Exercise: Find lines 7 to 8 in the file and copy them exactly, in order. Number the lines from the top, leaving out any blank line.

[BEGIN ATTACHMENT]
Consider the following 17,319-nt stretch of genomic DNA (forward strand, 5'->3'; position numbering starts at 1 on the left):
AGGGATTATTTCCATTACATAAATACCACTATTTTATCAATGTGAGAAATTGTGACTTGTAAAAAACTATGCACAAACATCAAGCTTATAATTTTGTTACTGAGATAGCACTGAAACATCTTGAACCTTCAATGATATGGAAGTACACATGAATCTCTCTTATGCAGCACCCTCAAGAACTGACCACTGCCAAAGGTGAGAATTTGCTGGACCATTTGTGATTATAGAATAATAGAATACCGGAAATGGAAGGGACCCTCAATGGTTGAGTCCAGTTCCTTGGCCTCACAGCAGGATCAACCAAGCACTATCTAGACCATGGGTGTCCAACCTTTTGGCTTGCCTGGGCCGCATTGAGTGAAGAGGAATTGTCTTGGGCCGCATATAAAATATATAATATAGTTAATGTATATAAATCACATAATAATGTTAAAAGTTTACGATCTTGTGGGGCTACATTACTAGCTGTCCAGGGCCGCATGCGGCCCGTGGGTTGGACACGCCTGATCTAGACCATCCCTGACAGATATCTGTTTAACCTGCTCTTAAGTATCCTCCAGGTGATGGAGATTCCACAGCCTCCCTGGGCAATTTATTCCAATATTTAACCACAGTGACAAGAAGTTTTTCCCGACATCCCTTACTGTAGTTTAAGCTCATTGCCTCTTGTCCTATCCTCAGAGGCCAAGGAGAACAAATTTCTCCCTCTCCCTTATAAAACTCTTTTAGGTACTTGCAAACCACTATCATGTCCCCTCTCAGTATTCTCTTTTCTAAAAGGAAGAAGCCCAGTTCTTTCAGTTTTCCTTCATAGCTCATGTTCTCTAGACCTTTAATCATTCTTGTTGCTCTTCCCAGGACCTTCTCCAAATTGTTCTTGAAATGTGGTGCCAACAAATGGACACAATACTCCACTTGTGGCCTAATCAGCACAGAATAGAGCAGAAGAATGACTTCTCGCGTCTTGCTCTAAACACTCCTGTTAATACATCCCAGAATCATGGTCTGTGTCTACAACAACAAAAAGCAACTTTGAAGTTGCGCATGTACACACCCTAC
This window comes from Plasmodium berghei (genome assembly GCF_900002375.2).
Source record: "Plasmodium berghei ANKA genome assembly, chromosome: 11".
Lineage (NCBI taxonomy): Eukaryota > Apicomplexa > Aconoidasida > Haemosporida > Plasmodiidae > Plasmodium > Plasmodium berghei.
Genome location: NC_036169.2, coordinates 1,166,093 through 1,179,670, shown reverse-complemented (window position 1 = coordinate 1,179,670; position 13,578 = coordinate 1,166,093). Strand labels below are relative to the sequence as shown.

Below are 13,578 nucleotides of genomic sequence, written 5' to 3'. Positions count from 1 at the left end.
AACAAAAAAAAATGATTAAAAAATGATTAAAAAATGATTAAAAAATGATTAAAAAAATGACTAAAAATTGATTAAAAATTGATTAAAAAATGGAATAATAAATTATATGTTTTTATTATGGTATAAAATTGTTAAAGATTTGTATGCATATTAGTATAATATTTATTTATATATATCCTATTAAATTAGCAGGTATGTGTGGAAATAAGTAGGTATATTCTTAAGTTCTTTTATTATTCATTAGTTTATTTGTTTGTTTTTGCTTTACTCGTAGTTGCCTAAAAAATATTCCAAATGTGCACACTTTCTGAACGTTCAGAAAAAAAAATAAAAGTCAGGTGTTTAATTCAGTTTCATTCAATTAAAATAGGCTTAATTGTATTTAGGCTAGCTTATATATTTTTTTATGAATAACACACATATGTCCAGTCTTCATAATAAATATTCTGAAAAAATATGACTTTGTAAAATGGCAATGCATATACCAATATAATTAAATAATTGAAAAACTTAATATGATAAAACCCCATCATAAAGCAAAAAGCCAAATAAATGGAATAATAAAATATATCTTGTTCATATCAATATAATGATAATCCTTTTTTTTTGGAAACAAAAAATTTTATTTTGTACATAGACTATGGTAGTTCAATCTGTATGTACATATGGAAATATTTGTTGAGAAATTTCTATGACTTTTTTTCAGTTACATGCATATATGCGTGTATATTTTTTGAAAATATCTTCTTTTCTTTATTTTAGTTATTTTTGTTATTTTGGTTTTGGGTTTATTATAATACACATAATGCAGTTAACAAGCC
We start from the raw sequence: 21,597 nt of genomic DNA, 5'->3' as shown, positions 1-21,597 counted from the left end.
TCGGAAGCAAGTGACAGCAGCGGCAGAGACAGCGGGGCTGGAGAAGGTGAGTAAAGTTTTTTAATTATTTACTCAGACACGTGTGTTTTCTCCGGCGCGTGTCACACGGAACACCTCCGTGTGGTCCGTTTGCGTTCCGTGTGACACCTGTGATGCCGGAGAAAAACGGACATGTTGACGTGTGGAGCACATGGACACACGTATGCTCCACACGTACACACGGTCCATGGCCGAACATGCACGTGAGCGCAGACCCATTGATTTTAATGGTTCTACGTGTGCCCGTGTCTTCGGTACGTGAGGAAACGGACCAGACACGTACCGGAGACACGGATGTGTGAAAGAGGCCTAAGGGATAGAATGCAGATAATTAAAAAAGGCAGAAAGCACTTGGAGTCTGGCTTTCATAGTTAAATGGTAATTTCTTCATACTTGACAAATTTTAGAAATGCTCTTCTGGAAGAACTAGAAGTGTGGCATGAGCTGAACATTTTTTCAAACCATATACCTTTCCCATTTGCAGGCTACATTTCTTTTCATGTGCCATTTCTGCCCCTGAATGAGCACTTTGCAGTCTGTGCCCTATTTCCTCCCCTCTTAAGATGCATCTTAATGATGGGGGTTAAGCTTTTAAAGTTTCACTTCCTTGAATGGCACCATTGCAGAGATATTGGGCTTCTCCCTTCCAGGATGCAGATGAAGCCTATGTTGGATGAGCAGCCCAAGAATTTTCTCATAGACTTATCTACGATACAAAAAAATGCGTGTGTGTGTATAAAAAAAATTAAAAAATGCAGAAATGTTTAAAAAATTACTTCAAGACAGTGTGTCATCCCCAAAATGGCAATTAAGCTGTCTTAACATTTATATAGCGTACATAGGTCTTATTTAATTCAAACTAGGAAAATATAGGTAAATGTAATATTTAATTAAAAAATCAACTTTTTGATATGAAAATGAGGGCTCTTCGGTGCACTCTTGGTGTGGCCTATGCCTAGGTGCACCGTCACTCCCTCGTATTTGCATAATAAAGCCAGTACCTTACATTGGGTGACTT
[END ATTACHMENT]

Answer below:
Below are 13,578 nucleotides of genomic sequence, written 5' to 3'. Positions count from 1 at the left end.
AACAAAAAAAAATGATTAAAAAATGATTAAAAAATGATTAAAAAATGATTAAAAAAATGACTAAAAATTGATTAAAAATTGATTAAAAAATGGAATAATAAATTATATGTTTTTATTATGGTATAAAATTGTTAAAGATTTGTATGCATATTAGTATAATATTTATTTATATATATCCTATTAAATTAGCAGGTATGTGTGGAAATAAGTAGGTATATTCTTAAGTTCTTTTATTATTCATTAGTTTATTTGTTTGTTTTTGCTTTACTCGTAGTTGCCTAAAAAATATTCCAAATGTGCACACTTTCTGAACGTTCAGAAAAAAAAATAAAAGTCAGGTGTTTAATTCAGTTTCATTCAATTAAAATAGGCTTAATTGTATTTAGGCTAGCTTATATATTTTTTTATGAATAACACACATATGTCCAGTCTTCATAATAAATATTCTGAAAAAATATGACTTTGTAAAATGGCAATGCATATACCAATATAATTAAATAATTGAAAAACTTAATATGATAAAACCCCATCATAAAGCAAAAAGCCAAATAAATGGAATAATAAAATATATCTTGTTCATATCAATATAATGATAATCCTTTTTTTTTGGAAACAAAAAATTTTATTTTGTACATAGACTATGGTAGTTCAATCTGTATGTACATATGGAAATATTTGTTGAGAAATTTCTATGACTTTTTTTCAGTTACATGCATATATGCGTGTATATTTTTTGAAAATATCTTCTTTTCTTTATTTTAGTTATTTTTGTTATTTTGGTTTTGGGTTTATTATAATACACATAATGCAGTTAACAAGCC